McCraw did not want to share her most difficult call, but did say the calls that involve children are the hardest. “Children aren’t asked to be brought into the world. Sometimes they are abused. So, to me it’s always harder when a child is involved. What you do is put your feelings aside and fall apart afterwards. I’ll cry or whatever after everything is over with. That is when I break down,” McCraw said.

The most important thing about a 911 call, McCraw says, is to get the caller what they need, whether it be EMS, fire or a deputy, as quickly as possible and deal with what you have just been through later.

In October of 2013, Autumn Duncan, McCraw’s current working

Dispatcher Autumn Duncan is back on the job.

Dispatcher Autumn Duncan is back on the job.

partner was seriously injured in a car accident. “It was very upsetting to hear firsthand that she had been hurt. She had just left the sheriff’s office and was on her way home, but I am happy she is back on the job and doing okay,” McCraw said.

The most annoying calls that come through a 911 line, according to McCraw, are those calls that ask, “How are the roads?”

“If you have a 911 emergency please call, but for road conditions please call VDOT,” she said. “Yes we have people out on the road, but road conditions are different everywhere. People will call on one of the 911 lines and ask how road conditions are on I-77. We don’t know! That is not in our jurisdiction. Those calls tie up the 911 lines and people who need help may be delayed in getting the help they need. During the last big snow my partner received a 911 call and the caller asked, ‘Is Wal-Mart open?’ Then there was the time someone called and wanted to order  a pizza from Pizza Hut, but they didn’t have enough minutes on their phone and wanted me to transfer them. We DO NOT transfer calls,” McCraw exclaimed.  “Some people think we are 411(directory assistance).”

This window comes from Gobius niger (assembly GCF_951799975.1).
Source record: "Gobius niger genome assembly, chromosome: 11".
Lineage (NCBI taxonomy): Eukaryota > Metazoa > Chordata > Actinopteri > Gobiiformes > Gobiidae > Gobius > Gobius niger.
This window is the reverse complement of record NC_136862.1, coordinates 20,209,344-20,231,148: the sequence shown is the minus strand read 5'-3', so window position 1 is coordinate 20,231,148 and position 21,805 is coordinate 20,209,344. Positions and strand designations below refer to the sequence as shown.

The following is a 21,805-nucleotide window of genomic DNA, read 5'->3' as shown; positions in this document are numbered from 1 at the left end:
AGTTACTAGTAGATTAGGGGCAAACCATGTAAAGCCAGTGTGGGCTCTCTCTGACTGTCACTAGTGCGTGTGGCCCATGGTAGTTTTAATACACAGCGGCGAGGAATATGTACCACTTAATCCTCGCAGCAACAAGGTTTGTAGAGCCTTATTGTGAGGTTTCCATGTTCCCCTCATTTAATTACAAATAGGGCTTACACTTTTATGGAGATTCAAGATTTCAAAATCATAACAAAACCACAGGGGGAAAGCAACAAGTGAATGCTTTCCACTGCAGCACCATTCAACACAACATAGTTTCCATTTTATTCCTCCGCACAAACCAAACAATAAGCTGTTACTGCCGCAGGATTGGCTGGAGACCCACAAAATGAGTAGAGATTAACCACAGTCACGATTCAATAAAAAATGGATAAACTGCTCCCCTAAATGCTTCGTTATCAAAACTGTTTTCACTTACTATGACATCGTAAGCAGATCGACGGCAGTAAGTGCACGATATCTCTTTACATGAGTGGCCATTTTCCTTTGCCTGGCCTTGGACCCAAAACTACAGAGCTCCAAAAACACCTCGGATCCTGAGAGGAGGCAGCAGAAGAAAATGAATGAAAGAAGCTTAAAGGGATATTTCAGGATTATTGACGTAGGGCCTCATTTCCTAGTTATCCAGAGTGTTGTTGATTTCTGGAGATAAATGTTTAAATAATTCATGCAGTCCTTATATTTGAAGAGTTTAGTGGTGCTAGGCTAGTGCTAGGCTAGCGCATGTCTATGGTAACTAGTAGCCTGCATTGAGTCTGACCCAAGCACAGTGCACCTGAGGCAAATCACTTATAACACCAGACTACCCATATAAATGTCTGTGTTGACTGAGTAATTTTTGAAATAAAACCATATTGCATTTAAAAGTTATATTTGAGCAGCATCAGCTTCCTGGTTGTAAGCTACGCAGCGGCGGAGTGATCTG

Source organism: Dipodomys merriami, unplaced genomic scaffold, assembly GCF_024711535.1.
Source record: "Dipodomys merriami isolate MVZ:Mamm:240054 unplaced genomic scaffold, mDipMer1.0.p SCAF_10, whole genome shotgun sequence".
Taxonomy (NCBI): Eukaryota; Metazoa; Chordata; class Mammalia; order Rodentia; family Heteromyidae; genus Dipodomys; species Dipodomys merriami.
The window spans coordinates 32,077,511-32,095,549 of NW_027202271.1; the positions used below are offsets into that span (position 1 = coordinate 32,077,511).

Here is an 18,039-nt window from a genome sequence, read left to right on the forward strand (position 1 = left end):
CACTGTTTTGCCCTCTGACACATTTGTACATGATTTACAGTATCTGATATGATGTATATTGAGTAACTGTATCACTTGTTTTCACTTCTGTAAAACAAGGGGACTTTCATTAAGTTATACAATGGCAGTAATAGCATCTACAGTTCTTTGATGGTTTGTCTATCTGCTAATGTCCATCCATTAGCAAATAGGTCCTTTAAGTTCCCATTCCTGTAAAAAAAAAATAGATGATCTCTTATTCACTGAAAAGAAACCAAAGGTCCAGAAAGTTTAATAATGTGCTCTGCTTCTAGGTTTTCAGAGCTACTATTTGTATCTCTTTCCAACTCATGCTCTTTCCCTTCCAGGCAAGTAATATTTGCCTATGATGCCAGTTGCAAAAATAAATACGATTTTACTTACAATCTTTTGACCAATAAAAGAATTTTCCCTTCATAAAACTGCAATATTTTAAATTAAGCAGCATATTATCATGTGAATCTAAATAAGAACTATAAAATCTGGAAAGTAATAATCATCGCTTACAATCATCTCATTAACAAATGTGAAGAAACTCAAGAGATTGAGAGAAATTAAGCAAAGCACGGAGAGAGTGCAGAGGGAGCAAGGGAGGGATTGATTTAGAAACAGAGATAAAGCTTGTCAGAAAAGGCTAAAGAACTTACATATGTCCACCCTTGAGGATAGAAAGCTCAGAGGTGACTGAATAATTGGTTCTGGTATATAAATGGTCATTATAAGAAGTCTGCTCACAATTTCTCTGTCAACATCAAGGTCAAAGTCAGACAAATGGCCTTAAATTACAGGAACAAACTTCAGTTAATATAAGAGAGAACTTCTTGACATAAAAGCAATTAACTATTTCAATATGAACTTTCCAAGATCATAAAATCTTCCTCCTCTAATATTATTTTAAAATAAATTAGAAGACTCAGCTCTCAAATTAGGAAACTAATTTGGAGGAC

Duncan offered this story. “One time someone called here and wanted to know how to spell a word. He was playing Scrabble I think,” Duncan said. “I proceeded to tell him that I did not know how to spell that word, but I did know how to spell incarcerated and that if he called 911 again he would be,” Duncan smiled.

“You would be surprised to know that a lot of people do not know their own address,” said McCraw. “Some callers are so upset they forget where they are. Then people traveling through on the interstate can’t tell you where they are. When a  911 cell call comes up, in order to get a location, the call hits a cell tower. It is called pinging. Most of the time it works pretty well and we can figure it out. When we receive a landline 911 call an address comes up,” McCraw explained.

According to McCraw, the number of calls dispatchers handle varies day to day. “Sometimes we have more calls, like during bad weather and during the summer on the weekends when things are going on. One season isn’t worse than another, just different. In the summer there are a few more calls maybe because people are out having a good time. Someone is having a party and the neighbor wants to go to bed. Teenagers and college age students and younger adults don’t take into consideration that they might live beside someone who has a baby that needs to go to sleep. You take an apartment building for example, you have a whole different mixture of people in there,” she said.

McCraw does have a stress relief valve. “I love to shoot. I have a friend who has a shooting range. I shoot there and then we own property. I’m lucky I live in the country and I can shoot on my own land. That releases it all! It all goes out the end of the barrel,” she says.